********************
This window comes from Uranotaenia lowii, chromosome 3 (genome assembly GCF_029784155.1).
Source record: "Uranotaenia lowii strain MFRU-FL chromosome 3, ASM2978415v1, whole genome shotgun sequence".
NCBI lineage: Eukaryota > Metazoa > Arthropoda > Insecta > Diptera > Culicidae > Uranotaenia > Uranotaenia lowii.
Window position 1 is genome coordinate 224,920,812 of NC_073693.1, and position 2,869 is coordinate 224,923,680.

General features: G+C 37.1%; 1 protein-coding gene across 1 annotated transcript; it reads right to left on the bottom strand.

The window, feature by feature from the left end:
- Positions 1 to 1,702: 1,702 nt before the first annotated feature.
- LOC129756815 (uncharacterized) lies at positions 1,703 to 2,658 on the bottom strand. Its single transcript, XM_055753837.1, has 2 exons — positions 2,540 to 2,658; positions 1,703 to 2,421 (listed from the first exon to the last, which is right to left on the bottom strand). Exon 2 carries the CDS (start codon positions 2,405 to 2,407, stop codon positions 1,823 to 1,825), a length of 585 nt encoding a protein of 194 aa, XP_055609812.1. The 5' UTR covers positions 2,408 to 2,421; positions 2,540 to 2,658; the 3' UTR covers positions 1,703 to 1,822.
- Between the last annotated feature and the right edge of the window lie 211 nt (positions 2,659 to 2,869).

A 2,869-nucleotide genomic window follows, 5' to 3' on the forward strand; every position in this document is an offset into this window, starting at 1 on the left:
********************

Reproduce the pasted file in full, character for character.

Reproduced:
This window comes from Uranotaenia lowii, chromosome 3 (genome assembly GCF_029784155.1).
Source record: "Uranotaenia lowii strain MFRU-FL chromosome 3, ASM2978415v1, whole genome shotgun sequence".
NCBI lineage: Eukaryota > Metazoa > Arthropoda > Insecta > Diptera > Culicidae > Uranotaenia > Uranotaenia lowii.
Window position 1 is genome coordinate 224,920,812 of NC_073693.1, and position 2,869 is coordinate 224,923,680.

General features: G+C 37.1%; 1 protein-coding gene across 1 annotated transcript; it reads right to left on the bottom strand.

The window, feature by feature from the left end:
- Positions 1 to 1,702: 1,702 nt before the first annotated feature.
- LOC129756815 (uncharacterized) lies at positions 1,703 to 2,658 on the bottom strand. Its single transcript, XM_055753837.1, has 2 exons — positions 2,540 to 2,658; positions 1,703 to 2,421 (listed from the first exon to the last, which is right to left on the bottom strand). Exon 2 carries the CDS (start codon positions 2,405 to 2,407, stop codon positions 1,823 to 1,825), a length of 585 nt encoding a protein of 194 aa, XP_055609812.1. The 5' UTR covers positions 2,408 to 2,421; positions 2,540 to 2,658; the 3' UTR covers positions 1,703 to 1,822.
- Between the last annotated feature and the right edge of the window lie 211 nt (positions 2,659 to 2,869).

A 2,869-nucleotide genomic window follows, 5' to 3' on the forward strand; every position in this document is an offset into this window, starting at 1 on the left: